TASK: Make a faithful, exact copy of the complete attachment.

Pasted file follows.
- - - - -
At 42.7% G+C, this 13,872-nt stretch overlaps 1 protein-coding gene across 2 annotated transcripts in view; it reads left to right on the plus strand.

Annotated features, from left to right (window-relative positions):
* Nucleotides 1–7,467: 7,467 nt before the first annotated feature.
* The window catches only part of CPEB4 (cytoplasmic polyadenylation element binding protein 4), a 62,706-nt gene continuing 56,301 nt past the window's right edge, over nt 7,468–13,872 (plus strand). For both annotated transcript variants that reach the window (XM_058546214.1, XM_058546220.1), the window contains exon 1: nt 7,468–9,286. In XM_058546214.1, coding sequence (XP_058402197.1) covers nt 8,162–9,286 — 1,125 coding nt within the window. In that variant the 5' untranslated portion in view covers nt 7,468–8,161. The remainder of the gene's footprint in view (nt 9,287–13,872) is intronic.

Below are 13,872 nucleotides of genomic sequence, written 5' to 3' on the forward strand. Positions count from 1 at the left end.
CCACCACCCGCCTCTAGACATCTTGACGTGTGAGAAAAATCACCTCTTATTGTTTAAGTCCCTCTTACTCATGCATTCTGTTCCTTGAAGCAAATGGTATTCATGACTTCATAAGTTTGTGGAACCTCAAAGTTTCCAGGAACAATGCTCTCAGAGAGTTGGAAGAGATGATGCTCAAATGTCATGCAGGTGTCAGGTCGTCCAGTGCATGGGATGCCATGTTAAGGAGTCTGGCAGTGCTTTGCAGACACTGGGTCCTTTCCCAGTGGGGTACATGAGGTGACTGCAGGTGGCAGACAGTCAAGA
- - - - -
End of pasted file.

At 42.7% G+C, this 13,872-nt stretch overlaps 1 protein-coding gene across 2 annotated transcripts in view; it reads left to right on the plus strand.

Annotated features, from left to right (window-relative positions):
* Nucleotides 1–7,467: 7,467 nt before the first annotated feature.
* The window catches only part of CPEB4 (cytoplasmic polyadenylation element binding protein 4), a 62,706-nt gene continuing 56,301 nt past the window's right edge, over nt 7,468–13,872 (plus strand). For both annotated transcript variants that reach the window (XM_058546214.1, XM_058546220.1), the window contains exon 1: nt 7,468–9,286. In XM_058546214.1, coding sequence (XP_058402197.1) covers nt 8,162–9,286 — 1,125 coding nt within the window. In that variant the 5' untranslated portion in view covers nt 7,468–8,161. The remainder of the gene's footprint in view (nt 9,287–13,872) is intronic.

Below are 13,872 nucleotides of genomic sequence, written 5' to 3' on the forward strand. Positions count from 1 at the left end.
CCACCACCCGCCTCTAGACATCTTGACGTGTGAGAAAAATCACCTCTTATTGTTTAAGTCCCTCTTACTCATGCATTCTGTTCCTTGAAGCAAATGGTATTCATGACTTCATAAGTTTGTGGAACCTCAAAGTTTCCAGGAACAATGCTCTCAGAGAGTTGGAAGAGATGATGCTCAAATGTCATGCAGGTGTCAGGTCGTCCAGTGCATGGGATGCCATGTTAAGGAGTCTGGCAGTGCTTTGCAGACACTGGGTCCTTTCCCAGTGGGGTACATGAGGTGACTGCAGGTGGCAGACAGTCAAGA